A total of 58 rejection episodes were included from 37 unique patients. In the presence of rejection, there were decrements from baseline in global longitudinal strain (−18.2 versus −14.1), global circumferential strain (−24.1 versus −19.6), longitudinal strain rate (−1 versus −0.8), circumferential strain rate (−1.3 versus −1.1), peak longitudinal early diastolic strain rate (1.3 versus 1), and peak circumferential early diastolic strain rate (1.5 versus 1.3) (p<0.01 for all). The earliest detectable changes occurred 45 days prior to rejection with simultaneous alterations in myocardial strain and ejection fraction.
Changes in graft function can be detected non-invasively prior to the diagnosis of rejection. However, changes in strain occur concurrently with a decline in ejection fraction. Strain measurements aid in the non-invasive detection of rejection, but may not facilitate earlier diagnosis compared to more traditional measures of ventricular function.
Identifying routes of transmission among hospitalized patients during a healthcare-associated outbreak can be tedious, particularly among patients with complex hospital stays and multiple exposures. Data mining of the electronic health record (EHR) has the potential to rapidly identify common exposures among patients suspected of being part of an outbreak.
We retrospectively analyzed 9 hospital outbreaks that occurred during 2011–2016 and that had previously been characterized both according to transmission route and by molecular characterization of the bacterial isolates. We determined (1) the ability of data mining of the EHR to identify the correct route of transmission, (2) how early the correct route was identified during the timeline of the outbreak, and (3) how many cases in the outbreaks could have been prevented had the system been running in real time.
Correct routes were identified for all outbreaks at the second patient, except for one outbreak involving >1 transmission route that was detected at the eighth patient. Up to 40 or 34 infections (78% or 66% of possible preventable infections, respectively) could have been prevented if data mining had been implemented in real time, assuming the initiation of an effective intervention within 7 or 14 days of identification of the transmission route, respectively.
Data mining of the EHR was accurate for identifying routes of transmission among patients who were part of the outbreak. Prospective validation of this approach using routine whole-genome sequencing and data mining of the EHR for both outbreak detection and route attribution is ongoing.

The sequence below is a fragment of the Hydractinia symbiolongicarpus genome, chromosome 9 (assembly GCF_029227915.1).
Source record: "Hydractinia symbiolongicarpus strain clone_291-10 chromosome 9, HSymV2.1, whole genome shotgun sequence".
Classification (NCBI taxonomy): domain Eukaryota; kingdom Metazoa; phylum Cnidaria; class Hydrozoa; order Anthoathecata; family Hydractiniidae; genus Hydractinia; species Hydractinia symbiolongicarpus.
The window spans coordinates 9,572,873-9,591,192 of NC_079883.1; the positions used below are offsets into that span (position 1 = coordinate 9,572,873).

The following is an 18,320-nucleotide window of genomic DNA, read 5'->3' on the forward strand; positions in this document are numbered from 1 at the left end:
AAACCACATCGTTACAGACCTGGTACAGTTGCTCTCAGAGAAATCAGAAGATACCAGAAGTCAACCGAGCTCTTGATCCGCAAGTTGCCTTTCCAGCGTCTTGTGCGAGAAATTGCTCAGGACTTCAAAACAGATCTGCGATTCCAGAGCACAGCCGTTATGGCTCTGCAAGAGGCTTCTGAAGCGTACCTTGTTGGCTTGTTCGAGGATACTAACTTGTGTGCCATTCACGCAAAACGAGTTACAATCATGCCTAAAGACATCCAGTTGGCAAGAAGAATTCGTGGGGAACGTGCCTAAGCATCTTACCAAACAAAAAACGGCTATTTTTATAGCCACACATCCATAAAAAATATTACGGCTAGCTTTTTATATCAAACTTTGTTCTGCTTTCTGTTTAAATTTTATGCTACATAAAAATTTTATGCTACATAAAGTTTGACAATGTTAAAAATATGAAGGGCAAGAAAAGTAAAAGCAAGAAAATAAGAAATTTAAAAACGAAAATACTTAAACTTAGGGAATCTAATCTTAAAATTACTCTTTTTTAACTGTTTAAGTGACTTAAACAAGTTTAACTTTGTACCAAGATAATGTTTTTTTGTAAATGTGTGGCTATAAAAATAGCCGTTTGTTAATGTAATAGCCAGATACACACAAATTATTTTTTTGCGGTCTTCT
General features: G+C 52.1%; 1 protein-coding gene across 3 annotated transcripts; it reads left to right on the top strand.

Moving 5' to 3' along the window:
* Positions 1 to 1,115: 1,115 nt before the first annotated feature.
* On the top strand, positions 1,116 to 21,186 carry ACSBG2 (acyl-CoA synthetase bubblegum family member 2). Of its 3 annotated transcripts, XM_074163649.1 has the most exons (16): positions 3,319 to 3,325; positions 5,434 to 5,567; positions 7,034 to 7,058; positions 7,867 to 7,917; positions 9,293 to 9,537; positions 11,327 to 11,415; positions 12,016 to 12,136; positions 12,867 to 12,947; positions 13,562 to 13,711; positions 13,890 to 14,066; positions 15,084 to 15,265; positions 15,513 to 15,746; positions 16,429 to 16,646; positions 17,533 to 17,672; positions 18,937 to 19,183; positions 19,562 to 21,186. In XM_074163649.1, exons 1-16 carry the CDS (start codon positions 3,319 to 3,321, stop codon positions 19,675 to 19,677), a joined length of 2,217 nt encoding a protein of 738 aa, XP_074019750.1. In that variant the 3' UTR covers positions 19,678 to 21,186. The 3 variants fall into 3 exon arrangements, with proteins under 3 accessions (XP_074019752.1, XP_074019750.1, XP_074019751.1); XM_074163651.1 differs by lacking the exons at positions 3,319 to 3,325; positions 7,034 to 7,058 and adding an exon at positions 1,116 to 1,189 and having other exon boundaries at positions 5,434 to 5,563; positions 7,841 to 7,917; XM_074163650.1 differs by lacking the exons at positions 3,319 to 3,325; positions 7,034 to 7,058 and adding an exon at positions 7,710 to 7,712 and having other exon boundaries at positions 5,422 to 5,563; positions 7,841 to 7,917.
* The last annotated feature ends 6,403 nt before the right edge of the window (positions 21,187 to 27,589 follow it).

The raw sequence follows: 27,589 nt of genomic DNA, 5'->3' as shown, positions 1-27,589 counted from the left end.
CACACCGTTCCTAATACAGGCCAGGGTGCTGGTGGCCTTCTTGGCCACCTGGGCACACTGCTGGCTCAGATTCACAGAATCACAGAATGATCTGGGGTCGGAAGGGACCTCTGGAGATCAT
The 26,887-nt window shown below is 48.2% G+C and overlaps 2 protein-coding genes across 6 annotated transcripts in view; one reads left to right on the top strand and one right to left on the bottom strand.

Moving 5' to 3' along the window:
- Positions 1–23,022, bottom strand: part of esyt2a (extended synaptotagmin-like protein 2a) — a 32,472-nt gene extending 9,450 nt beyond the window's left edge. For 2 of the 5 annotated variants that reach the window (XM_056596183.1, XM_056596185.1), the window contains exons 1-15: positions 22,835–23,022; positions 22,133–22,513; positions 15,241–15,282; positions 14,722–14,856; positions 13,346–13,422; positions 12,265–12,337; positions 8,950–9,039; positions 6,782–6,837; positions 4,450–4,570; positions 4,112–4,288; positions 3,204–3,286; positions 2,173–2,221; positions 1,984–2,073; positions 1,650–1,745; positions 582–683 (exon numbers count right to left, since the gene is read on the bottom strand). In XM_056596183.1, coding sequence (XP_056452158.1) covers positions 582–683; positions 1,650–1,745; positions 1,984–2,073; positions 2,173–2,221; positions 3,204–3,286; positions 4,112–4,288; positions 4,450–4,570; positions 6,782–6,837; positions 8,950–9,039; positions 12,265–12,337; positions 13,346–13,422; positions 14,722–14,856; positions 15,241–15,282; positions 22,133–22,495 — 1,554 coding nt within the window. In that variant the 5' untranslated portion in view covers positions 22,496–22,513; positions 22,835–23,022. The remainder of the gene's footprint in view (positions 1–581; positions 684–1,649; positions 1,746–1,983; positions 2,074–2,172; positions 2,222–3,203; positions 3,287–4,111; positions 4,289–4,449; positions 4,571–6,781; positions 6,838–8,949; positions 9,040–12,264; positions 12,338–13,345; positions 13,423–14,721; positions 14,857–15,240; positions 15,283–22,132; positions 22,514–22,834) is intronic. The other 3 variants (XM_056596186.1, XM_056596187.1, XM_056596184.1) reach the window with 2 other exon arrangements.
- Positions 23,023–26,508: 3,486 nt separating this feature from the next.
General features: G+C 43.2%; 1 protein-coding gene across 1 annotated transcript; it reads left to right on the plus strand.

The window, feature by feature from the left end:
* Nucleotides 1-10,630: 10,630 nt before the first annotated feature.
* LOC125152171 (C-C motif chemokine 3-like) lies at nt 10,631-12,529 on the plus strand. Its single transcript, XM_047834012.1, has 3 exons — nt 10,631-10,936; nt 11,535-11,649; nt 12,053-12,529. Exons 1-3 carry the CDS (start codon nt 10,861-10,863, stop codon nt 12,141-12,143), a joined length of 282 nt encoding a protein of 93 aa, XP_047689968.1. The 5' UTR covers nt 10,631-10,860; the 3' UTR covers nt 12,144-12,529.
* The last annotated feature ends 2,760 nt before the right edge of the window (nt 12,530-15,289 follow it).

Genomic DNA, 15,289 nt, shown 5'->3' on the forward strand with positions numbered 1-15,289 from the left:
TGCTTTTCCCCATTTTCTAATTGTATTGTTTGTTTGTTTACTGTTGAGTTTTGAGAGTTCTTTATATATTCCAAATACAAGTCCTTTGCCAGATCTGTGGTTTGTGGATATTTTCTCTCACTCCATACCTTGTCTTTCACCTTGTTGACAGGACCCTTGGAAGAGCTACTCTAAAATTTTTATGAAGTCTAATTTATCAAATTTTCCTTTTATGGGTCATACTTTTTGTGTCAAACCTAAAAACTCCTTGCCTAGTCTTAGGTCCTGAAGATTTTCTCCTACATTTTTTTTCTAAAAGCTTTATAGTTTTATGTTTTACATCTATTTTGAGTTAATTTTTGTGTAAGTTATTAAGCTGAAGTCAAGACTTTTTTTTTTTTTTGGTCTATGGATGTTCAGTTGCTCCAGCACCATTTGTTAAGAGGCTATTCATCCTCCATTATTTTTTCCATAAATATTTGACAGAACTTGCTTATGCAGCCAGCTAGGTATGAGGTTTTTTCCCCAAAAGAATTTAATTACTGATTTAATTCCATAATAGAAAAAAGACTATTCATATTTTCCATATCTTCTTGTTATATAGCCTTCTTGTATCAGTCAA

Contrast sensitivity functions reveal information about a subject’s overall visual ability and have been investigated in several species of nonhuman primates (NHPs) with experimentally induced amblyopia and glaucoma. However, there are no published studies comparing contrast sensitivity functions across these species of normal NHPs. The purpose of this investigation was to compare contrast sensitivity across these primates to determine whether they are similar. Ten normal humans and eight normal NHPs (Macaca fascicularis) took part in this project. Previously published data from Macaca mulatta and Macaca nemestrina were also compared. Threshold was operationally defined as two misses in a row for a descending method of limits. A similar paradigm was used for the humans except that the descending method of limits was combined with a spatial, two-alternative forced choice (2-AFC) technique. The contrast sensitivity functions were fit with a double exponential function. The averaged peak contrast sensitivity, peak spatial frequency, acuity, and area under the curve for the humans were 268.9, 3.40 cpd, 27.3 cpd, and 2345.4 and for the Macaca fascicularis were 99.2, 3.93 cpd, 26.1 cpd, and 980.9. A two-sample t-test indicated that the peak contrast sensitivities (P = 0.001) and areas under the curve (P = 0.010) were significantly different. The peak spatial frequencies (P = 0.150) and the extrapolated visual acuities (P = 0.763) were not different. The contrast sensitivities for the Macaca fascicularis, Macaca mulatta, and Macaca nemestrina were qualitatively and quantitatively similar. The contrast sensitivity functions for the NHPs had lower peak contrast sensitivities and areas under the curve than the humans. Even though different methods have been used to measure contrast sensitivity in different species of NHP, the functions are similar. The contrast sensitivity differences and similarities between humans and NHPs need to be considered when using NHPs to study human disease.